Elementary school-age children who get less than nine hours of sleep per night have significant differences in certain brain regions responsible for memory, intelligence and well-being compared to children who get the recommended nine to 12 hours of sleep per night, according to a new study under led by researchers from the University of Maryland School of Medicine (UMSOM). Such differences correlated with greater mental health problems, such as depression, anxiety and impulsive behavior, in those who did not sleep. Insufficient sleep was also linked to cognitive problems with memory, problem solving and decision making. The findings are published today in the journal Lancet Child & Adolescent Health.
The American Academy of Sleep Medicine recommends that children ages 6 to 12 regularly sleep 9 to 12 hours a night to promote optimal health. To date, no research has been done on the long-term impact of insufficient sleep on the neurocognitive development of pre-teens.
To conduct the study, the researchers examined data collected from more than 8,300 children ages 9 to 10 who participated in the Adolescent Brain Cognitive Development (ABCD) study. They examined MRI images, medical records, and surveys completed by the participants and their parents at the time of enrollment and during a two-year follow-up visit at ages 11 to 12. The ABCD study, funded by the National Institutes of Health (NIH), is the largest long-term study of brain development and child health in the US.
We found that children who did not get enough sleep at the start of the study, less than nine hours a night, had less gray matter or volume in certain brain regions responsible for attention, memory and inhibition control compared to children with healthy sleeping habits. . These differences persisted after two years, a worrying finding that suggests long-term harm for those who don’t get enough sleep.”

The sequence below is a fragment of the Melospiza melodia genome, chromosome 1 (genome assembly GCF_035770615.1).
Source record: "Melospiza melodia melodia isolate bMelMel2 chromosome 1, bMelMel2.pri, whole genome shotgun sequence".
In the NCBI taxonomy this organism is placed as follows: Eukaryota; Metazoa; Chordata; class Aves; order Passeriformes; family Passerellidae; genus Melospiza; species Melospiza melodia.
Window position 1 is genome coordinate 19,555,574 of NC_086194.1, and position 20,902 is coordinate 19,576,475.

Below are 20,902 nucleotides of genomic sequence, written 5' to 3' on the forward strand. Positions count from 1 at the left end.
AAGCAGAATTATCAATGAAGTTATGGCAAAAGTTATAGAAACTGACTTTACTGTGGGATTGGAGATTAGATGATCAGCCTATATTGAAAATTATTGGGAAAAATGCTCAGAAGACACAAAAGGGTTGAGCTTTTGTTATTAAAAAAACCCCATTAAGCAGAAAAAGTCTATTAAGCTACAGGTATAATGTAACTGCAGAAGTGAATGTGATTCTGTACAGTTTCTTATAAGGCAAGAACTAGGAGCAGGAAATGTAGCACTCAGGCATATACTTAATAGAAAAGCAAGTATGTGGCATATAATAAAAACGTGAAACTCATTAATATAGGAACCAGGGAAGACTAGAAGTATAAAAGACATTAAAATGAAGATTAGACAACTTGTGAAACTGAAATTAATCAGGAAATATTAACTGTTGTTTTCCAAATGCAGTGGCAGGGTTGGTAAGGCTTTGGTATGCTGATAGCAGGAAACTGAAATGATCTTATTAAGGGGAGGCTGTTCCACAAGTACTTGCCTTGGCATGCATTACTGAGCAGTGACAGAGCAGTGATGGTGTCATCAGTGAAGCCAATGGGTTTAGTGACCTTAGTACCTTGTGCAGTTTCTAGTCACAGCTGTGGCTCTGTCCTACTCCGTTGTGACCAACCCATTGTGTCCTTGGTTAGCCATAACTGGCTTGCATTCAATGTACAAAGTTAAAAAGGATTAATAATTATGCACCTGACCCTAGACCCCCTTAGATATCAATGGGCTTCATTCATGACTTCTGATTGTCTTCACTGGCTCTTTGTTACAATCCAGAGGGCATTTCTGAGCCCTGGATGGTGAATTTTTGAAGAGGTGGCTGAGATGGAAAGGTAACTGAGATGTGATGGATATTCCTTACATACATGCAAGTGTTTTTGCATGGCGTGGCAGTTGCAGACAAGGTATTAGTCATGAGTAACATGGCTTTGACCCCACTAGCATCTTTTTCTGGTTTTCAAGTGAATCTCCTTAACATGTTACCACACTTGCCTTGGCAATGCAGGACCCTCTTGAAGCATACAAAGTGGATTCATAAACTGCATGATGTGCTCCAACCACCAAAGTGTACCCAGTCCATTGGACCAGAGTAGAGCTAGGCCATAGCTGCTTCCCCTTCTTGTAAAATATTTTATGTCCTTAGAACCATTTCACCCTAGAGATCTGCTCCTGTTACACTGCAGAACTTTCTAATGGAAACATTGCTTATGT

Ze Wang, PhD, corresponding study author, professor of diagnostic radiology and nuclear medicine at UMSOM
This is one of the first findings demonstrating the possible long-term effects of sleep deprivation on neurocognitive development in children. It also provides substantial support for current sleep recommendations in children, according to Dr. Wang and his colleagues.
In follow-up assessments, the research team found that participants in the adequate sleep group tended to sleep gradually less over two years, which is normal as children enter their teens, while the sleep patterns of participants in the insufficient sleep group did not change much. The researchers controlled for socioeconomic status, gender, puberty status and other factors that can influence how much a child sleeps and affect the brain and cognition.
“We tried to match the two groups as closely as possible to help us better understand the long-term impact of too little sleep on the pre-adolescent brain,” said Dr. Cheek. “Additional studies are needed to confirm our finding and to see if interventions can improve sleep habits and reverse neurological deficits.”
The American Academy of Pediatrics encourages parents to promote good sleep habits in their children. Their tips include making getting enough sleep a family priority, sticking to a regular sleep routine, encouraging physical activity throughout the day, limiting screen time, and completely eliminating screens an hour before bed.
The study was funded by NIH. Fan Nils Yang, PhD, a postdoctoral researcher in Dr. Wang is a co-author of the study. Weizhen Xie, PhD, a researcher at the National Institute of Neurological Disorders and Stroke, is also a co-author on the study. UMSOM faculty members Thomas Ernst, PhD, and Linda Chang, MD, MS, are co-principal investigators of the ABCD study at the Baltimore site, but were not involved in the data analysis of this new study.
“This is a pivotal study that highlights the importance of long-term research into the developing child’s brain,” said E. Albert Reece, MD, PhD, MBA, Executive Vice President for Medical Affairs, UM Baltimore, and the John Z. and Akiko K. Bowers Distinguished Professor and Dean, University of Maryland School of Medicine. “Sleep can often be overlooked during busy childhood days filled with homework and extracurricular activities. Now we see how harmful that can be for a child’s development.”
University of Maryland School of Medicine